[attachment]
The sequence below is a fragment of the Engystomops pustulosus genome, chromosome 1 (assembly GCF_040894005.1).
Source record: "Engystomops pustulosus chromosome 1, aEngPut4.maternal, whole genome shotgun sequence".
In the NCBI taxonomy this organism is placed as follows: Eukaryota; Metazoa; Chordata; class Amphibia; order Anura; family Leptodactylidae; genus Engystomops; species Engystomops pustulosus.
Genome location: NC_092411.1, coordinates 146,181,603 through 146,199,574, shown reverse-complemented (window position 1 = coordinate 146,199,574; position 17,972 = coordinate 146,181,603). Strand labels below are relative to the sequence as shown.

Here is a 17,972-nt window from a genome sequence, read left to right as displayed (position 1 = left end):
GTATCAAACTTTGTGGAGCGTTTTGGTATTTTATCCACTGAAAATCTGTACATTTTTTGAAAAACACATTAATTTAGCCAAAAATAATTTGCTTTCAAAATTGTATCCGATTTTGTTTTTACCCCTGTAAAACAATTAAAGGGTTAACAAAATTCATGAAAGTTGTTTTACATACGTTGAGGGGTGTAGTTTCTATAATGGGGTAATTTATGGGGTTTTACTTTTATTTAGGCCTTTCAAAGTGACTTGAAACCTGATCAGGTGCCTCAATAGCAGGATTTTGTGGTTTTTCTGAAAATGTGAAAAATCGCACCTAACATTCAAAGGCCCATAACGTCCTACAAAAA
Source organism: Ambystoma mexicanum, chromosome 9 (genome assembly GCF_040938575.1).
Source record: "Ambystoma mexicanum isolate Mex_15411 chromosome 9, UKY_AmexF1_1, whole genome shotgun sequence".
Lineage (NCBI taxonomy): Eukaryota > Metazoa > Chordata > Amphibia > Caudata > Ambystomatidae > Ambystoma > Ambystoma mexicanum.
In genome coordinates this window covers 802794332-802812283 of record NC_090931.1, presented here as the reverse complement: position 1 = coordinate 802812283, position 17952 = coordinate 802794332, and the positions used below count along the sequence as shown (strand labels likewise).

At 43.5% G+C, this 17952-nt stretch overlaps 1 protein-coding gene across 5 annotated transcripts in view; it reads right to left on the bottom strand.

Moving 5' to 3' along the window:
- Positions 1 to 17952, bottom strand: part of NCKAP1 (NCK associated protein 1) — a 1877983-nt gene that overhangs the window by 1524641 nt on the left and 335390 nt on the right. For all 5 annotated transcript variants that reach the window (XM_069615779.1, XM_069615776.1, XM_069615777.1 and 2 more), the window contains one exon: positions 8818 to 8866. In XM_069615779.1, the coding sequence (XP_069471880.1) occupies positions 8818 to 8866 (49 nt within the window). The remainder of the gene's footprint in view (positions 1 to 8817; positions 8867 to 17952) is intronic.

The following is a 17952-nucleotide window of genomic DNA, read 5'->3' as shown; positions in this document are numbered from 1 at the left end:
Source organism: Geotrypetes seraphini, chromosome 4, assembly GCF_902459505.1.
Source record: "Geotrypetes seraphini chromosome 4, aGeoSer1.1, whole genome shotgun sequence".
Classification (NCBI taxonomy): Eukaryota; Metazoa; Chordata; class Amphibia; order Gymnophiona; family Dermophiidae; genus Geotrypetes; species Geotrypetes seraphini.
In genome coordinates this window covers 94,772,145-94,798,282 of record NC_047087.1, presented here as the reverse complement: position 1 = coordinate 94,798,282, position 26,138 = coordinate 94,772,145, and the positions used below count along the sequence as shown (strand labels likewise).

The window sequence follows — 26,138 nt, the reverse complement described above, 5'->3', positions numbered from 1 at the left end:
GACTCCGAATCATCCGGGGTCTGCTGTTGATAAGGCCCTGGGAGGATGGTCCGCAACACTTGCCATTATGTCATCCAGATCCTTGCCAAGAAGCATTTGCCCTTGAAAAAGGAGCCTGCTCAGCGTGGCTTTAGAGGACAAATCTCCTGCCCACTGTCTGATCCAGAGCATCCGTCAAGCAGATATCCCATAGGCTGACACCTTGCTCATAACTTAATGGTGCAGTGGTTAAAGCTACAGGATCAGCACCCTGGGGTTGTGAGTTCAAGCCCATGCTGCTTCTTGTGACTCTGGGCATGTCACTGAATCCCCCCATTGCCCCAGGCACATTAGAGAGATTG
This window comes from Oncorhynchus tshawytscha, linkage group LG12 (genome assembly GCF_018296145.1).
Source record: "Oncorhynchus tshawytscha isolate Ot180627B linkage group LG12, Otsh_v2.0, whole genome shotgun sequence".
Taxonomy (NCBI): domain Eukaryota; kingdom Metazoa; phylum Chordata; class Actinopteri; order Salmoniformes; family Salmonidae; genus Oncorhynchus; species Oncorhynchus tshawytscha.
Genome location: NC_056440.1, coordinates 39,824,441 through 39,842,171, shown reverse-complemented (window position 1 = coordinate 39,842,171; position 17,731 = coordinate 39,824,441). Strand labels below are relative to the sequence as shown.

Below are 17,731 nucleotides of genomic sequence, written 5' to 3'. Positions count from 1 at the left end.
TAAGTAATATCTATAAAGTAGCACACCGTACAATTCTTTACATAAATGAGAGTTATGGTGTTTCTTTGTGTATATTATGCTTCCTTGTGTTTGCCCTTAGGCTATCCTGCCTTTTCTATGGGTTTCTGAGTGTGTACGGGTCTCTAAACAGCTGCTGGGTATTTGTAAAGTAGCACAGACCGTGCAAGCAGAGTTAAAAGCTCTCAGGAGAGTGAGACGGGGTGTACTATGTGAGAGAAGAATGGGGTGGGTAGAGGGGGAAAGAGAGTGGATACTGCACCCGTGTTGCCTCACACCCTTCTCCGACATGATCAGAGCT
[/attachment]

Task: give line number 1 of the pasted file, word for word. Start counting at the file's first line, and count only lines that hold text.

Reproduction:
The sequence below is a fragment of the Engystomops pustulosus genome, chromosome 1 (assembly GCF_040894005.1).